|Feb 15, 2010Psst! Tips for "Shy" Reunion Dieters
Studies show that social support is a key factor for weight-loss sucess. In The Reunion Diet, we talk about different dieting personalities in relation to the type of support you need. If you're the shy type, for example, you're not inclined to tell everyone you're trying to lose weight for your reunion. Telling friends, family and coworkers feels like added pressure to you. Plus, keeping your plans secret saves you from potential embarrassment if you fail to reach your goal. While such self-reliance provides a safe haven, going it alone isn't easy. Making weight loss public also tends to increase commitment. Here's more about the shy dieter and how to work with your personality to get the support you need.
Success Rx for The Shy Dieter:
Find the right support. Join an online dieting group, where you can hide behind a user name, or seek out a registered dietitian in your area for private one-on-one counseling to help you manage and stick to your Reunion Diet. If you've got a trusted friend who also wants to lose weight, form an alliance. Having a select group of supporters can keep you accountable and motivated without making you feel too exposed.
Implement self-reliant weight-loss techniques. Maintain a food/exercise diary, aka your Pocket Coach. In it, write down specific goals for each day, such as: "I will walk after lunch instead of just eat at my desk." Also, wear a pedometer and gradually increase your step requirement each day. These will help strengthen your sense of personal accountability in the absence of an extensive support system.
Set process-driven goals, such as eating according to your Reunion Diet food plan, instead of end-result goals (like just focusing on losing 20 pounds by your reunion date). Process-driven goals are easier to achieve because they focus on one step toward a result that can take months to achieve. Process goals give you many opportunities to celebrate personal achievement, which keeps you motivated.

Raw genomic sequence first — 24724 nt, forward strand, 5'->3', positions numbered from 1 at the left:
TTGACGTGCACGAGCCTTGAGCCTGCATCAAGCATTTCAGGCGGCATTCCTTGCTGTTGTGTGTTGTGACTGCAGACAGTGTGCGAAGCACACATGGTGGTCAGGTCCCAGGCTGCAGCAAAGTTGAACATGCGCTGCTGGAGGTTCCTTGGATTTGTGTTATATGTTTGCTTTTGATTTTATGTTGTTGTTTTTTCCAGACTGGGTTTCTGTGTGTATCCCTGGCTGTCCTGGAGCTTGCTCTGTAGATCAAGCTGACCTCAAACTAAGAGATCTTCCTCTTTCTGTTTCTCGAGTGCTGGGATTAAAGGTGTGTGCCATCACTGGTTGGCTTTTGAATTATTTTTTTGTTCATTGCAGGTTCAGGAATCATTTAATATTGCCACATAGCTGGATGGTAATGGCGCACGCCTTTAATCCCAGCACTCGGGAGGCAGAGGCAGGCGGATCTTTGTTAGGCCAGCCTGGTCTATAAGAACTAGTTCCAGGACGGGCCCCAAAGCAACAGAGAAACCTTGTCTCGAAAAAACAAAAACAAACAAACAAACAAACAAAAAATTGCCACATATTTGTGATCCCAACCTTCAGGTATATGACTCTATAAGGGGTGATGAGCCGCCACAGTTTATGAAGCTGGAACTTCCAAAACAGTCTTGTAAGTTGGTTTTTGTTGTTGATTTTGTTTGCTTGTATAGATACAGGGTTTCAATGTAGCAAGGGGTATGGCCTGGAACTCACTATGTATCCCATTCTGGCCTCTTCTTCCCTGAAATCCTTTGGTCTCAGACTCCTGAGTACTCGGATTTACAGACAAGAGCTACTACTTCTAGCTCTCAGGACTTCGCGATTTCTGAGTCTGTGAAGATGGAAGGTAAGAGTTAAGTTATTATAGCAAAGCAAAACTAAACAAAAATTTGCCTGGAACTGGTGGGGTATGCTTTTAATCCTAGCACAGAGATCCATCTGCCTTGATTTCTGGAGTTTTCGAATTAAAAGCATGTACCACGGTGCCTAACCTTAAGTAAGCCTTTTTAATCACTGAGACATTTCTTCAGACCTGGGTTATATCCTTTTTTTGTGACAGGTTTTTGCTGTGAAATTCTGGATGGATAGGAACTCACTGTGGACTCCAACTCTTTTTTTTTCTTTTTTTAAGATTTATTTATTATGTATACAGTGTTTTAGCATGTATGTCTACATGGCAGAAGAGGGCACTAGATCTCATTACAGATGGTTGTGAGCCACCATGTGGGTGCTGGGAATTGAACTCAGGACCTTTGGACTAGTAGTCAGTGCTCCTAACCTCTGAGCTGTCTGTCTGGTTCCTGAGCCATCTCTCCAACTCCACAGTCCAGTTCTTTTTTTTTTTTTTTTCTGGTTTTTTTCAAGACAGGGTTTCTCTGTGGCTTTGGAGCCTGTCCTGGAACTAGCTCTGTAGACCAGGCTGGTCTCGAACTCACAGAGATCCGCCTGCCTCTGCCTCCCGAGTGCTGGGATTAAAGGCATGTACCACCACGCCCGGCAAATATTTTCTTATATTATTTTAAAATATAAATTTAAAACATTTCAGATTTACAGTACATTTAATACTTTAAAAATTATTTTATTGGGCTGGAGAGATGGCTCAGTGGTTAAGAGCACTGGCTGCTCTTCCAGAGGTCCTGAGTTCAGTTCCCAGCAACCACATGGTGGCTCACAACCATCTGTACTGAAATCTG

Bottomline: Even if you're shy about weightloss, getting some support is necessary. So don't try to go it alone on The Reunion Diet, no matter how self-reliant you are.
|Feb 10, 2010Do you keep a food/exercise diary?
Lisa and I had a wonderful time on Friday, February 5 discussing The Reunion Diet as the guests of Samantha Heller, M.S., R.D., C.D.N., the host of The Doctors on Sirius radio, which airs from the lobby of NYU Medical Center in New York City. So many listeners called in with terrific questions! One was about keeping a food diary and how to do it online, which will be the topic of today's blog entry.
Food for thought about food diaries
Studies show that keeping a food and exercise diary is an important weight-loss tool. But here's the catch: You shouldn't wait to write or record. A recent University of Pittsburgh meta-analysis study found that the most successful dieters recorded what they ate within 15 minutes of consuming their meal or snack. From that ongoing tally, they then were able to make diet changes as the day progresses, if needed, as in eating less or making lower-calorie food choices. Keeping an ongoing calorie tally is much more effective than trying to remember what you ate at the end of the day, then adding up calorie counts, the researchers determined. Fortunately, keeping track of it all as you go has never been more convenient. With the Calorie Counter & Diet Tracker at Myfitnesspal.com, for example, which is a free journaling site with a database of over 316,000 foods, you can use your computer to count calories and track how many you burned by exercising. Even better, Myfitnesspal.com has a free Calorie Counter & Diet Tracker app for the iPhone, which syncs with Myfitnesspal.com. The foods you record as you consume them on your iPhone will automatically appear on Myfitnesspal.com and vice versa, so your food log can easily travel with you, making updated food tracking a cinch. Myfitnesspal.com is just one of many food journaling options, though. Others we like include fitday.com, sparkpeople.com and livestrong.com, which also has an iPhone app.